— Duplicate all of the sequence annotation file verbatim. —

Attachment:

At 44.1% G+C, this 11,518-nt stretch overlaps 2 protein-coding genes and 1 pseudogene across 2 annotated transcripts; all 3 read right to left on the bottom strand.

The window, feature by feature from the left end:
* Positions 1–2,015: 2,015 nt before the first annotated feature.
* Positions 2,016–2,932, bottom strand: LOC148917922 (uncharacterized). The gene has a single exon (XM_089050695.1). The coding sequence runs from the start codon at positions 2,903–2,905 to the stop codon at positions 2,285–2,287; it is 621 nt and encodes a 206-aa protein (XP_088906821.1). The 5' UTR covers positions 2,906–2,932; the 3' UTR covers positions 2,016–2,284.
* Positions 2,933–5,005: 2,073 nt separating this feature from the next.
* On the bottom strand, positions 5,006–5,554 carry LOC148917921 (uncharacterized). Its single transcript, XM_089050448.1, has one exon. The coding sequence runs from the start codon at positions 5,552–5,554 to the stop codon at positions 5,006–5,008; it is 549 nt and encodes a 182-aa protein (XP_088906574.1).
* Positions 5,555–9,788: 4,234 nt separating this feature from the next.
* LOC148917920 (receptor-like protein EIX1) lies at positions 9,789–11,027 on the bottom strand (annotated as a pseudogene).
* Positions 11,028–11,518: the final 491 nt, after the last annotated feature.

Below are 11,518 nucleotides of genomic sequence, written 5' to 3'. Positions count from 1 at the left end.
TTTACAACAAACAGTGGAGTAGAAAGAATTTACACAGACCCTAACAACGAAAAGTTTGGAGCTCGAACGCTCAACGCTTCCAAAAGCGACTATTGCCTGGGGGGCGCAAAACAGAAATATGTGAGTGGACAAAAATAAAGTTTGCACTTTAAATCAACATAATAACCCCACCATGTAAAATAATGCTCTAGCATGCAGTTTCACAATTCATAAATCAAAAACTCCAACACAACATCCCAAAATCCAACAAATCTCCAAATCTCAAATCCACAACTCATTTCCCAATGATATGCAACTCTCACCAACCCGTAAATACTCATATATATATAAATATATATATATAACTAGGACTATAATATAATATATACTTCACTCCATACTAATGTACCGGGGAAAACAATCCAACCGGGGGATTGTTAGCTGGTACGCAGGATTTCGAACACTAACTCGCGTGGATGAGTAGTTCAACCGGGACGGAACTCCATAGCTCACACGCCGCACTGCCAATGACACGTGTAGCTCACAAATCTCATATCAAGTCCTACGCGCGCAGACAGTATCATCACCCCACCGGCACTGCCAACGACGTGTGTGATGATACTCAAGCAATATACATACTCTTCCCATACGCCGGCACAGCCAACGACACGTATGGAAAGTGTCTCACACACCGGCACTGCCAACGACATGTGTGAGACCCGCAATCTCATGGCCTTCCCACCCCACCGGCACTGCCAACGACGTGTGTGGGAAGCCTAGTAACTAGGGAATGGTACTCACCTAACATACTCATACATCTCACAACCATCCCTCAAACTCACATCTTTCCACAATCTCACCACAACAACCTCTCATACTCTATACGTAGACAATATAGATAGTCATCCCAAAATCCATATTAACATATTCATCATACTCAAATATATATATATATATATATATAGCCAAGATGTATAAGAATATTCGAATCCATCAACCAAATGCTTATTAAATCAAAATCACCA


At 44.1% G+C, this 11,518-nt stretch overlaps 2 protein-coding genes and 1 pseudogene across 2 annotated transcripts; all 3 read right to left on the bottom strand.

The window, feature by feature from the left end:
* Positions 1–2,015: 2,015 nt before the first annotated feature.
* Positions 2,016–2,932, bottom strand: LOC148917922 (uncharacterized). The gene has a single exon (XM_089050695.1). The coding sequence runs from the start codon at positions 2,903–2,905 to the stop codon at positions 2,285–2,287; it is 621 nt and encodes a 206-aa protein (XP_088906821.1). The 5' UTR covers positions 2,906–2,932; the 3' UTR covers positions 2,016–2,284.
* Positions 2,933–5,005: 2,073 nt separating this feature from the next.
* On the bottom strand, positions 5,006–5,554 carry LOC148917921 (uncharacterized). Its single transcript, XM_089050448.1, has one exon. The coding sequence runs from the start codon at positions 5,552–5,554 to the stop codon at positions 5,006–5,008; it is 549 nt and encodes a 182-aa protein (XP_088906574.1).
* Positions 5,555–9,788: 4,234 nt separating this feature from the next.
* LOC148917920 (receptor-like protein EIX1) lies at positions 9,789–11,027 on the bottom strand (annotated as a pseudogene).
* Positions 11,028–11,518: the final 491 nt, after the last annotated feature.

Below are 11,518 nucleotides of genomic sequence, written 5' to 3'. Positions count from 1 at the left end.
TTTACAACAAACAGTGGAGTAGAAAGAATTTACACAGACCCTAACAACGAAAAGTTTGGAGCTCGAACGCTCAACGCTTCCAAAAGCGACTATTGCCTGGGGGGCGCAAAACAGAAATATGTGAGTGGACAAAAATAAAGTTTGCACTTTAAATCAACATAATAACCCCACCATGTAAAATAATGCTCTAGCATGCAGTTTCACAATTCATAAATCAAAAACTCCAACACAACATCCCAAAATCCAACAAATCTCCAAATCTCAAATCCACAACTCATTTCCCAATGATATGCAACTCTCACCAACCCGTAAATACTCATATATATATAAATATATATATATAACTAGGACTATAATATAATATATACTTCACTCCATACTAATGTACCGGGGAAAACAATCCAACCGGGGGATTGTTAGCTGGTACGCAGGATTTCGAACACTAACTCGCGTGGATGAGTAGTTCAACCGGGACGGAACTCCATAGCTCACACGCCGCACTGCCAATGACACGTGTAGCTCACAAATCTCATATCAAGTCCTACGCGCGCAGACAGTATCATCACCCCACCGGCACTGCCAACGACGTGTGTGATGATACTCAAGCAATATACATACTCTTCCCATACGCCGGCACAGCCAACGACACGTATGGAAAGTGTCTCACACACCGGCACTGCCAACGACATGTGTGAGACCCGCAATCTCATGGCCTTCCCACCCCACCGGCACTGCCAACGACGTGTGTGGGAAGCCTAGTAACTAGGGAATGGTACTCACCTAACATACTCATACATCTCACAACCATCCCTCAAACTCACATCTTTCCACAATCTCACCACAACAACCTCTCATACTCTATACGTAGACAATATAGATAGTCATCCCAAAATCCATATTAACATATTCATCATACTCAAATATATATATATATATATATATAGCCAAGATGTATAAGAATATTCGAATCCATCAACCAAATGCTTATTAAATCAAAATCACCA